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To determine the effect of surgical induced systemic inflammation on immobilisation induced declines in muscle protein synthesis and immune cell function


Project Description

Immobilisation and inflammation are independently associated with significant muscle atrophy and when simultaneously present, result in catastrophic muscle mass loss that is associated with increased mortality. Muscle mass is maintained by the balance between muscle protein synthesis (MPS) and breakdown (MPB), with immobilisation rapidly supressing MPS resulting in muscle atrophy. Similarly, inflammation directly influences pathways modulating MPS, with ICU patients demonstrating reductions in MPS and muscle loss 100-fold increase in VL Il-6). Systemic inflammation is therefore likely to have significant damaging effects on whole body muscle, in addition to bed rest immobilisation post-surgery. Besides muscle, systemic inflammation often results in immune suppression. This immunoparesis is poorly understood, however there is an appearance of abnormal neutrophils with impaired function whose frequency is associated with increased susceptibility to infection and sepsis. As such there are no effective, feasible interventions to limit muscle atrophy after surgery or trauma, with the burden of systemic inflammation on muscle dysregulation and immunosuppression unknown.

This project will use novel stable isotope techniques developed to enable simultaneous measurement of MPS and neutrophil turnover during post-surgical recovery. Throughout the PhD the applicant will have access to worldclass facilities and receive training from leading experts within the field of musculoskeletal research. Being based across two schools at the UoN the student will receive training on advanced metabolic and molecular biology techniques and learn cutting-edge mass-spectrometry techniques at the forefront of the field. Requiring blood and muscle biopsies to be collected the student will be familiarised with clinical skills and further spend valuable time at the Birmingham BRC developing skills and knowledge in inflammatory research and immunosuppression

Person Specification

Applicants should have a strong background in physiology, metabolism, and ideally a background in molecular biology. They should have a commitment to research in analytical sciences and hold or realistically expect to obtain at least an Upper Second Class Honours Degree in a subject of scientific background.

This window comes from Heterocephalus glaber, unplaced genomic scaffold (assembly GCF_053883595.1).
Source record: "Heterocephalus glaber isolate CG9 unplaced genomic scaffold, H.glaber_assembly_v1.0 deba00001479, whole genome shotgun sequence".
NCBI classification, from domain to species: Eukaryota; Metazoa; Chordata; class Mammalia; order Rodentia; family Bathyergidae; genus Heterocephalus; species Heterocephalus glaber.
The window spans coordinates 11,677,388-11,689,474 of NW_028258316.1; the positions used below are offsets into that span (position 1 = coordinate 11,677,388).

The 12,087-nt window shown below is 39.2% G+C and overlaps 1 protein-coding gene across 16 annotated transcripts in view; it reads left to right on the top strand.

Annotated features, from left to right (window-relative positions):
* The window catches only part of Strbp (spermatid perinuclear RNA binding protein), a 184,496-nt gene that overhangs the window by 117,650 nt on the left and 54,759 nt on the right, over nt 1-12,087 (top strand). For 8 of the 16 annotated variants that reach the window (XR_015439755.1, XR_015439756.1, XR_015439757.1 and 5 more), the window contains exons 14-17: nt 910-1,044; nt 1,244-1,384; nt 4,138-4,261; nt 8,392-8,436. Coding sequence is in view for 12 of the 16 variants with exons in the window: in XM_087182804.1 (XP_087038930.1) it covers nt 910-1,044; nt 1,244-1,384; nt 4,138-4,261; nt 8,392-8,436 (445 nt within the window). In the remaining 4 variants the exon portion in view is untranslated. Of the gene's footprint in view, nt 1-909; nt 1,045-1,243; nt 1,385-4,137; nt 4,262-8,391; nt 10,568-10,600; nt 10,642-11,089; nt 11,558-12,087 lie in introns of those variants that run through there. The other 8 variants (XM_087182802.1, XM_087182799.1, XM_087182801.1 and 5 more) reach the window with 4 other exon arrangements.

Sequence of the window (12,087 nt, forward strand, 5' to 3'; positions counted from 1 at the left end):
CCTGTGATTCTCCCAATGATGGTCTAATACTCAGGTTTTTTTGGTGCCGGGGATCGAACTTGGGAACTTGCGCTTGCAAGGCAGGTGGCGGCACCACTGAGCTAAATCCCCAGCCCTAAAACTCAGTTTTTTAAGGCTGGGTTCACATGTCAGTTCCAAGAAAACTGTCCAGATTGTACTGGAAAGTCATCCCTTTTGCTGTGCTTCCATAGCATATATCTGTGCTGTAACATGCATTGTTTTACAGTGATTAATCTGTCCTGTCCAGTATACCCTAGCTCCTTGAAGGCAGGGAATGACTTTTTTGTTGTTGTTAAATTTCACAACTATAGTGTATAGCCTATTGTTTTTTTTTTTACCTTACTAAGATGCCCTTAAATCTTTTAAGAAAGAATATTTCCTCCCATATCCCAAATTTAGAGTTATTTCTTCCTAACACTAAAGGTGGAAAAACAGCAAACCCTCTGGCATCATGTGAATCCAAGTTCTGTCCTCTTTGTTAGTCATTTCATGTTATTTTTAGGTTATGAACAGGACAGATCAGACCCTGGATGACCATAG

How to apply

Informal enquiries should be directed to

Applications should be directed to Lisa Fuller (email – ). To apply, please send:
• A detailed CV, including your nationality and country of birth;
• Names and addresses of two referees;
• A covering letter highlighting your research experience/capabilities;
• Copies of your degree certificates with transcripts;
• Evidence of your proficiency in the English language, if applicable.

This studentship is full-time and will begin on 1st of October 2019
Interviews will take place on 21st March 2019

Funding Notes

To be eligible for a full award, a student must have no restrictions on how long they can stay in the UK and have been ordinarily resident in the UK for at least 3 years prior to the start of the studentship. Students from EU countries other than the UK are generally eligible for a fees-only award. To be eligible for a fees-only award, a student must be ordinarily resident in a member state of the EU; in the same way as UK students must be ordinarily resident in the UK. Further information on eligibility is available online - View Website

References

1] Wilkinson DJ, Franchi M V, Brook MS, Narici M V, Williams JP, Mitchell WK, et al. A validation of the application of D2O stable isotope tracer techniques for monitoring day-to-day changes in muscle protein subfraction synthesis in humans. Am J Physiol Endocrinol Metab 2014;306:E571- 9. doi:10.1152/ajpendo.00650.2013.

[2] Brook MS, Wilkinson DJ, Mitchell WK, Lund JN, Szewczyk NJ, Greenhaff PL, et al. Skeletal muscle hypertrophy adaptations predominate in the early stages of resistance exercise training, matching deuterium oxide-derived measures of muscle protein synthesis and mechanistic target of rapamycin complex 1 signaling. FASEB J 2015;29:4485–96. doi:10.1096/fj.15-273755.

[3] Varadhan KK, Constantin-Teodosiu D, Constantin D, Greenhaff PL, Lobo DN. Inflammationmediated muscle metabolic dysregulation local and remote to the site of major abdominal surgery. Clin Nutr 2017:4–11.

How good is research at University of Nottingham in Biological Sciences?

FTE Category A staff submitted: 90.86

Research output data provided by the Research Excellence Framework (REF)

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